Just change the icon type to SVG and this error should be gone.

In case you are not using GeneratePress, you can get rid of the problem by preloading the fonts using WP Rocket.

You need to find the path to the font file causing the error and specify the path in the given field. That’s all!

Copy the path to all the fonts that are causing the issue and add them in the designated area.

Once you have configured everything, hit the Save Changes button!

The Advanced Rules Tab

Be careful! If you don’t know what to do, just skip this segment. There may be a few things that you never want to cache. For instance, if you have custom login and logout pages, you should never cache them.

Again, there are certain cookies that you might not want to cache. Similarly, there can be page URLs, query strings, etc. that should not be cached depending on the type of website you have.

You can selectively avoid caching those things to ensure that your website’s functions are not hampered at all!

I will repeat again! You should be careful about what you are excluding. Since this tab is designed specifically for advanced users, you need to be absolutely sure about what you are going. You do anything from here, your website will break or completely inaccessible.

The Database Tab

There is nothing special here. You will get options for periodically optimize your database. Keeping your database clean will ensure that website loads faster. You can even set up automatic cleanup if you want.

You must always backup your database before running database optimization. Once WP Rocket carries out the optimizations defined by you, there will be no way to undo those changes.

The CDN Tab

This is where you can integrate CDN with your WP Rocket plugin. You will get the option of using RocketCDN, but that is not a necessity. You can use any other CDN. In case you are using Cloudflare, there is an easy way to integrate that from the Add-Ons tab.

If you are using any other CDN (apart from Cloudflare), you can always go ahead and integrate it through the CDN tab.

You will need the CDN URL for your domain that you need to put in the CDN CNAME field.

If you want to exclude certain files from being served through CDN, you should specify those files here.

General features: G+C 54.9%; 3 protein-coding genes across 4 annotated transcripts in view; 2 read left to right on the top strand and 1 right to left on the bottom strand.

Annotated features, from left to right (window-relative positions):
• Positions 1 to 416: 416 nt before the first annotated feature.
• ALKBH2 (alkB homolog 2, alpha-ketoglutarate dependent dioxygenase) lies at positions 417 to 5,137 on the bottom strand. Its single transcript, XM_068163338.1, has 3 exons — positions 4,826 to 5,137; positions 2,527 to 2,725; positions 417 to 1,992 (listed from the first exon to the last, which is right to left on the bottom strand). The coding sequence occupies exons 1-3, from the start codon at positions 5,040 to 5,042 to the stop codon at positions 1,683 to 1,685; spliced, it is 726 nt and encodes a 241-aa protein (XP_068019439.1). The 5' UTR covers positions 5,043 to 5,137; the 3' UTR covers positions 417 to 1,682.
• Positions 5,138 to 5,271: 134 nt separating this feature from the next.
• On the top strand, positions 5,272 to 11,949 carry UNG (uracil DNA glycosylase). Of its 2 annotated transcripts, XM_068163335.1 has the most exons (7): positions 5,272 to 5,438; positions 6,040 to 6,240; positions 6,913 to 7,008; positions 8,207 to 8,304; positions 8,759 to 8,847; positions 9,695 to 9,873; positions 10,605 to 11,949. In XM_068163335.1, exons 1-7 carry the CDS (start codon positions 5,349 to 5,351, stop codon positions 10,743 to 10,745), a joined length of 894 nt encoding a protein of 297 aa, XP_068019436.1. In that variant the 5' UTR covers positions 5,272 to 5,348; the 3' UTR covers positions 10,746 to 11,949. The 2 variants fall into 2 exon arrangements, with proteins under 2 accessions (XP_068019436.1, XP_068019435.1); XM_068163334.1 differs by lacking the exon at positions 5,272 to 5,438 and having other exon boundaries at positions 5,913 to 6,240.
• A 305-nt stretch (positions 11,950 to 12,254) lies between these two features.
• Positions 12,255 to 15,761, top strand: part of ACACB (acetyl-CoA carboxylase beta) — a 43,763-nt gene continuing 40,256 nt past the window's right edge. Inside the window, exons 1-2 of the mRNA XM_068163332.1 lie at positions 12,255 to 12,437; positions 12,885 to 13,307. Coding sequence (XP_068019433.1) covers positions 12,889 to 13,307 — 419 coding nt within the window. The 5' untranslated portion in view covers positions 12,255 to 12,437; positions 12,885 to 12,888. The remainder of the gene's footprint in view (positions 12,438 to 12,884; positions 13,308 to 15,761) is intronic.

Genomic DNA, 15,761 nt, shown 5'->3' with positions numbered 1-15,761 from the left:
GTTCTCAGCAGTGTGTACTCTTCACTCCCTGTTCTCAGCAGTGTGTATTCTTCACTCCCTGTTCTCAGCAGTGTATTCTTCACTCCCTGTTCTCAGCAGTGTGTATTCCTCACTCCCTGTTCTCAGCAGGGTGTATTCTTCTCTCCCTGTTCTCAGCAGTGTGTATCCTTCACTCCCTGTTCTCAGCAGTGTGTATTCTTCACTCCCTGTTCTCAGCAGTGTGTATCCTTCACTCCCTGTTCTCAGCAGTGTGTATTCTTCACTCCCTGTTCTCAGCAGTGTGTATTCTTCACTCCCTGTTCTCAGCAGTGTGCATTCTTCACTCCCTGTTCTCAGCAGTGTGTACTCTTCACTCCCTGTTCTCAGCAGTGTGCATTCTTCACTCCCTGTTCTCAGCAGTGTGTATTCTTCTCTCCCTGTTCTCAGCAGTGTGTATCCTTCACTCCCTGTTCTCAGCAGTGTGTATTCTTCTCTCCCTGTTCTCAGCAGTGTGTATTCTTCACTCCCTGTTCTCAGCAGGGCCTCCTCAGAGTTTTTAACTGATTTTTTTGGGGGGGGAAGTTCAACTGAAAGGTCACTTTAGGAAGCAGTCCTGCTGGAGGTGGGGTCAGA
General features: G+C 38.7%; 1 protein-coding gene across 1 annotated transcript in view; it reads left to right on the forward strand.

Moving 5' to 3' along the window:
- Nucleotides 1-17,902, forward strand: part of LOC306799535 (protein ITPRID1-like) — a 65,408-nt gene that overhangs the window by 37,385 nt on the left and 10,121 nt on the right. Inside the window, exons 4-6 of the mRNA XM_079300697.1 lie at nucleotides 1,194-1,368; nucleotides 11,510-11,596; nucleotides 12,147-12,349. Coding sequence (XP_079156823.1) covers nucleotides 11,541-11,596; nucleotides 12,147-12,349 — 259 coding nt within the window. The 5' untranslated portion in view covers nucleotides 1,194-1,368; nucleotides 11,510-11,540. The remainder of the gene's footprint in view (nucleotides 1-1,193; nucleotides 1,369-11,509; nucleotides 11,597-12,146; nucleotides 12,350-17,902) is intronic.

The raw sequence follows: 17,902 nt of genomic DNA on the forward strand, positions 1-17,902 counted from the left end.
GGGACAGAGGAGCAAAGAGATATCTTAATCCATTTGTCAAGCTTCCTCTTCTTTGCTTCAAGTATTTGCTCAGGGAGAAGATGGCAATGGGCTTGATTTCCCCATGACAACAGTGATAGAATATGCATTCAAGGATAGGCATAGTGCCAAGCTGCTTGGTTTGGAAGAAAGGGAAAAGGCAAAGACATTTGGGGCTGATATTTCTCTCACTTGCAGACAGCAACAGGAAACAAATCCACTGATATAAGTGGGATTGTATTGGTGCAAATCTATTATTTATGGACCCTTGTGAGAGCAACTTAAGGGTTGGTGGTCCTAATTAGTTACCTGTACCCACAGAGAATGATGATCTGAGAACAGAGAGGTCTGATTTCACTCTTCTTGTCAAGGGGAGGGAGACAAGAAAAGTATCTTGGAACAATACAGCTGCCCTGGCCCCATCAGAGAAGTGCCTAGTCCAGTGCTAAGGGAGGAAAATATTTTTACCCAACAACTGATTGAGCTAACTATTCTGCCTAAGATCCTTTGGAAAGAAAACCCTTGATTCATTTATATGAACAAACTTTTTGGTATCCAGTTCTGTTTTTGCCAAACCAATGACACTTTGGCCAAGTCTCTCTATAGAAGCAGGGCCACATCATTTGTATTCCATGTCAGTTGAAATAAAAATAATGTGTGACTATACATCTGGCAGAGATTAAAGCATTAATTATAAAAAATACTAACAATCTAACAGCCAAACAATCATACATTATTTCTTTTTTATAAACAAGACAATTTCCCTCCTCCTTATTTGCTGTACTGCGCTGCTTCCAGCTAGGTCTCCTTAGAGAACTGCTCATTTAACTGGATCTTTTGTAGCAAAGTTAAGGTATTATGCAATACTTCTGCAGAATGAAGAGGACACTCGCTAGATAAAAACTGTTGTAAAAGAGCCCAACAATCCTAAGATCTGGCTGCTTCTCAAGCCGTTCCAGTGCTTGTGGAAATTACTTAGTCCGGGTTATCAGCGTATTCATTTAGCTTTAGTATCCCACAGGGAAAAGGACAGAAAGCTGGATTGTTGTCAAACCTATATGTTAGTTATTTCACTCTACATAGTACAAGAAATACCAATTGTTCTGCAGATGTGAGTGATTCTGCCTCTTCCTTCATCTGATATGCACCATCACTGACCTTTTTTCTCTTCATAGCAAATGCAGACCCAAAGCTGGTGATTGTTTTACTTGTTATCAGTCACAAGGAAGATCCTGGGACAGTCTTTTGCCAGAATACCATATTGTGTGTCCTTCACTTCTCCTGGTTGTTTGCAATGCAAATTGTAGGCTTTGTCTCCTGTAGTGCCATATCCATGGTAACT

Also, if you localize your Google fonts (that is, host them on your server), you can always serve those fonts from the CDN (or you can preload those fonts (from Preload tab).


You SHOULD NOT be touching this segment. It is only and only for very advanced users. The default settings are perfectly fine. Do not make changes unless you know what you are doing.

WordPress heartbeat is an ajax call that uses the file admin-ajax.php. If you know for sure that this file is eating up a lot of CPU, only then should you think of optimizing this.

Yes, there can be conditions where this file can cause problems. The only way to know this is to check the speed test waterfalls (GTmetrix can let you know).

If you find out that there is some problem with your admin-ajax.php file, you can reduce the heartbeat activity with a single click. Do not disable heartbeat completely because all the plugins and themes that are using the API will completely stop working.

The Add-Ons Tab

This area is fantastic! It helps to extend the functionality of WP Rocket with single clicks and zero configuration.

For instance, you can quickly improve browser caching for Google Analytics and Facebook Pixel by localizing them on your server. You will never need any additional plugins to do the job for you.

If you are using Varnish cache on your server, you should activate the add-on. There are many hosting companies that implement Varnish cache (Cloudways is one just managed cloud hosting company).

Why should you activate this add-on? Because it will ensure that everytime you are purging the WP Rocket cache, the varnish cache is also purged automatically, ensure that everything is synced!

In the CDN tab segment I stated that you can quickly add Cloudflare CDN using add-ons. All you need to do here is turn on the Cloudflare add and enter the credentials. You can even purge Cloudflare cache directly from inside WP Rocket.

Similarly, if you are using Sucuri firewall and cache, you can use turn on the Sucuri add-on and enter the API key.

You can even clear Sucuri cache from inside WP Rocket settings! How cool is that?

The Tools Tab

There is nothing to explain here. You can import or export settings of WP Rocket from here. You can even rollback to a previous version in case an updated version of WP Rocket is causing some issue.

Do not forget that if you are rolling back to a previous version, you should send a support request to the team at WP Rocket. They will resolve the issue you are facing with the latest version of the plugin.

The Tutorials Tab